Walking through a typical school building during the day is like walking through an art museum. One can look into each classroom and see a different masterpiece. Classrooms with colorful concoctions of decorations, students, teaching methods, and classroom materials.  Amid this seeming swirl of activity within a classroom is the development of computational thinking skills that are vital to the success of our students.  Computational thinking allows students to draw connections between what they’re learning and how to approach problems across all disciplines.  By using computational thinking across the curriculum, you can begin to see a relationship between subjects as well as what is happening in the classroom and life outside in the real world.

As defined by Jeannette Wing, computational thinking is “a way of solving problems, designing systems, and understanding human behavior by drawing on the concepts of computer science.” This first means understanding that teaching the “tools” should not be the focus; but emphasizing the computational thinking skills needed to utilize the tools for a greater purpose. Focusing on decomposition, algorithms, abstractions, and debugging helps students to look for multiple solutions to problems. Students, using computational thinking skills, actively engage in iterative problem-solving processes and are willing to take risks across all subject areas. Learning by this method flourishes with the appropriate classroom culture that encourages integrating computational thinking skills in the curriculum of all subject areas.

Curriculum integration is not a new idea. Many subjects have a natural overlap to start with and computational thinking helps teachers explore this concept further. Writing in a science lab, using a math journal, or measuring out the dimensions of pioneer log cabins are just a few examples of how different subject curriculums can be combined.   Purposely pulling together the skills from different subject areas to develop a better understanding of key ideas is a better way of contextualizing and retaining them.   With technology permeating our students’ world, multiple subjects can be intertwined in an even greater fashion, demonstrating why STEM has become a movement in the last few years.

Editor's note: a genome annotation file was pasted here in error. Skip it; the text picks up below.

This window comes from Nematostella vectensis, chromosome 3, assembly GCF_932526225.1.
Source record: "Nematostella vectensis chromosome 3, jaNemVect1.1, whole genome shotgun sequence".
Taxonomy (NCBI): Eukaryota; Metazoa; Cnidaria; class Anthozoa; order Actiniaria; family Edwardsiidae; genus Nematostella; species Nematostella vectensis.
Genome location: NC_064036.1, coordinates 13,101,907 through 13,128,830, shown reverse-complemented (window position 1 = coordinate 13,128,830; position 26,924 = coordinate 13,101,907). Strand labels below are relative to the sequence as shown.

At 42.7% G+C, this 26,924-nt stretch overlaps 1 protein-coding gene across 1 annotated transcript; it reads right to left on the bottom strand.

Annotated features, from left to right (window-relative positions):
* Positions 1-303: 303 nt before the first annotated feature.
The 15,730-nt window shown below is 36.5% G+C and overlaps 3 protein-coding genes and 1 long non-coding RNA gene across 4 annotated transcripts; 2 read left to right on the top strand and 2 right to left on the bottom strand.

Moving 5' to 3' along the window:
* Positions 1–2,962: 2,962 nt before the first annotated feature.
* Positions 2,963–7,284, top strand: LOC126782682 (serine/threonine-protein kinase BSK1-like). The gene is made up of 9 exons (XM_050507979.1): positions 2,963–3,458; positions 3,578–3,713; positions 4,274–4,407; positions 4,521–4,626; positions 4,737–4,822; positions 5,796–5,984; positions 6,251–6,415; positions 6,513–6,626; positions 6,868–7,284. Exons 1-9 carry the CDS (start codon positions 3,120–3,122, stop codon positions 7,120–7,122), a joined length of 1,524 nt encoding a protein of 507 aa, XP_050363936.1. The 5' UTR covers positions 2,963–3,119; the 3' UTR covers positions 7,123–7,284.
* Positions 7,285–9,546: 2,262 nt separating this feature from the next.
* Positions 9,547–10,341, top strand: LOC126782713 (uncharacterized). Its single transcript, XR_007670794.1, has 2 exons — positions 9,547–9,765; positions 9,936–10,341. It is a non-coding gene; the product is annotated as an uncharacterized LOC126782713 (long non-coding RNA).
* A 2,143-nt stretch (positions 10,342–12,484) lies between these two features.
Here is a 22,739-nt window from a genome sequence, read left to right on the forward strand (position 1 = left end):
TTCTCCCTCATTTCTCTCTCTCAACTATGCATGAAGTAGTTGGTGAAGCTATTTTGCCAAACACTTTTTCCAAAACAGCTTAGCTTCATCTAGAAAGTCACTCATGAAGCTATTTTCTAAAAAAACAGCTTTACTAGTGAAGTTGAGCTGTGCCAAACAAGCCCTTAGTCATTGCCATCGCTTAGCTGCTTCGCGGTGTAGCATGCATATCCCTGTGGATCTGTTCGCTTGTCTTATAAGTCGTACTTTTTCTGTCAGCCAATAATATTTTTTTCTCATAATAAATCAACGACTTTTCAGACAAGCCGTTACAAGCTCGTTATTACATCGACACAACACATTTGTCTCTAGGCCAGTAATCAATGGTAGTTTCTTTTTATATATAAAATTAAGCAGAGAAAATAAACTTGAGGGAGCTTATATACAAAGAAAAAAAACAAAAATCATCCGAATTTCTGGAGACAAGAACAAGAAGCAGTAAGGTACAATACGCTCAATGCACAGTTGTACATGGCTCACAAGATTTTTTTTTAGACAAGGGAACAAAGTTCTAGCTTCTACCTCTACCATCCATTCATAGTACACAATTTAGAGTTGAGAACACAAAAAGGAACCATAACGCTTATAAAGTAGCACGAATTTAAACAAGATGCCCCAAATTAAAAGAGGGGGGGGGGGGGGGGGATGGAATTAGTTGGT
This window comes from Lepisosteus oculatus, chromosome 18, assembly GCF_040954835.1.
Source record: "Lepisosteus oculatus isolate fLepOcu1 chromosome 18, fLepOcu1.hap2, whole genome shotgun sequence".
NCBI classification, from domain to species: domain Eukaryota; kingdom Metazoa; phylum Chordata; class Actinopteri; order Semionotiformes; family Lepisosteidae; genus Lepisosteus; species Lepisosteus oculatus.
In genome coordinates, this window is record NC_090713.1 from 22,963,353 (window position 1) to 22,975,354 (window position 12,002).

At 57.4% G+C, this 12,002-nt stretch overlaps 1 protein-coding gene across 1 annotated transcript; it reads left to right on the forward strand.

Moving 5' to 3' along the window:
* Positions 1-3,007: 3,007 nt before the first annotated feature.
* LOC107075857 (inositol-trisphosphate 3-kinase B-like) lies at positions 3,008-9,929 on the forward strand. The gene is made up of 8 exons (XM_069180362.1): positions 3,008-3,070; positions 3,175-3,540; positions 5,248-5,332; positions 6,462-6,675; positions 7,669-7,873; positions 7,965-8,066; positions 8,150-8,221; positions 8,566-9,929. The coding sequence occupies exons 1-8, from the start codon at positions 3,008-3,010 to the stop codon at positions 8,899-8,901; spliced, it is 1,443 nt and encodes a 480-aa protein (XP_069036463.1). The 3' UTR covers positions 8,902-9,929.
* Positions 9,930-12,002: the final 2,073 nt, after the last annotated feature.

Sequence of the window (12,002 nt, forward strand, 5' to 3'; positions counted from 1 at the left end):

The wonderful thing about curriculum is that even though it includes standards that teachers use each year, it can be updated and developed as our society’s needs change. Curriculum developers should be focused on higher-level computational thinking skills that are gained through creating materials that reach all students.  How is this done through curriculum integrations?  Educators tend to design integrated subjects by choosing a big concept or theme and working within it. This helps students see the inter-consecutiveness of the subjects, and even the world around them. Those authentic connections can help students make meaningful real-life applications and apply the skills they have learned to the benefit of the world around them.

Within the classroom setting, it is important for students that instruction be as learner-centered as possible. This means that the students are not just passive receivers of information, but actively exploring real world applications by applying computational thinking skills to challenges and projects. Challenges and projects should allow students to recognize real-world applications of the content and skills, which show them value and increases student motivation. These challenges do not have to be based only in the world of computer science, but can be centered around humanities, biology, physics or math.  Teachers should incorporate different methods to help foster the skills and confidence students need to meet these creative challenges.  By using a combination of direct instruction, facilitation, and coaching to engage in computational skills, educators can help students encompass a variety of skills and subject matter in an orderly fashion and build on previous knowledge and skills.

Researchers on integrating computational thinking skills across many subjects are recognizing that students exposed to computational thinking skills show more significant improvement in problem solving and critical thinking skills than their counterparts who have not. While embedding computational thinking in STEM subject areas or through standalone courses is an important effort, the trans-disciplinary nature of computational thinking competencies provides an opportunity to integrate computational thinking ideas into all K-12 subject areas. Research on embedding computational thinking in K-12 is also starting to emerge and has suggested that students exposed to computational thinking show significant improvement in their problem-solving and critical-thinking skills. A 2015 study by Calao, et al. reported that integrating computational thinking in a sixth-grade mathematics class significantly improved students’ understanding of mathematics processes when compared to a control group that did not learn computational thinking in their math class.

Teaching computational thinking skills to students across the curriculum can empower educators and students to understand the world better. Schools can enrich their lessons and help students make connections beyond the computer science classroom.  Students using computational skills can learn to use these skills, too.

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